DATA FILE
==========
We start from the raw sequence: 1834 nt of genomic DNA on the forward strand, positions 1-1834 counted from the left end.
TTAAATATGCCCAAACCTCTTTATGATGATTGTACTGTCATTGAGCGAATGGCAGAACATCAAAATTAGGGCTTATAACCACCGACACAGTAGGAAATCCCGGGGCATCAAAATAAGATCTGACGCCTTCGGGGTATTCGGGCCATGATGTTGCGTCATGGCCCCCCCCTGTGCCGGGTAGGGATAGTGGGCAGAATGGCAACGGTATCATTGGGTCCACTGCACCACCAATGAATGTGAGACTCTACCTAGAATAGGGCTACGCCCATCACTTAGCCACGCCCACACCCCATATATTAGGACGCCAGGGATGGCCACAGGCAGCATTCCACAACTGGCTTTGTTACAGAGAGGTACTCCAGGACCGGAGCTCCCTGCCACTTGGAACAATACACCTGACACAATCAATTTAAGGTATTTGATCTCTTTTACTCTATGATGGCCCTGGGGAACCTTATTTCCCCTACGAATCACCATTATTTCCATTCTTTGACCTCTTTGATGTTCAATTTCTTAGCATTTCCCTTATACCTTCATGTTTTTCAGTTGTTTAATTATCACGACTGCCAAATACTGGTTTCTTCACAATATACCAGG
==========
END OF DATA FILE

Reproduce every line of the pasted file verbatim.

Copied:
We start from the raw sequence: 1834 nt of genomic DNA on the forward strand, positions 1-1834 counted from the left end.
TTAAATATGCCCAAACCTCTTTATGATGATTGTACTGTCATTGAGCGAATGGCAGAACATCAAAATTAGGGCTTATAACCACCGACACAGTAGGAAATCCCGGGGCATCAAAATAAGATCTGACGCCTTCGGGGTATTCGGGCCATGATGTTGCGTCATGGCCCCCCCCTGTGCCGGGTAGGGATAGTGGGCAGAATGGCAACGGTATCATTGGGTCCACTGCACCACCAATGAATGTGAGACTCTACCTAGAATAGGGCTACGCCCATCACTTAGCCACGCCCACACCCCATATATTAGGACGCCAGGGATGGCCACAGGCAGCATTCCACAACTGGCTTTGTTACAGAGAGGTACTCCAGGACCGGAGCTCCCTGCCACTTGGAACAATACACCTGACACAATCAATTTAAGGTATTTGATCTCTTTTACTCTATGATGGCCCTGGGGAACCTTATTTCCCCTACGAATCACCATTATTTCCATTCTTTGACCTCTTTGATGTTCAATTTCTTAGCATTTCCCTTATACCTTCATGTTTTTCAGTTGTTTAATTATCACGACTGCCAAATACTGGTTTCTTCACAATATACCAGG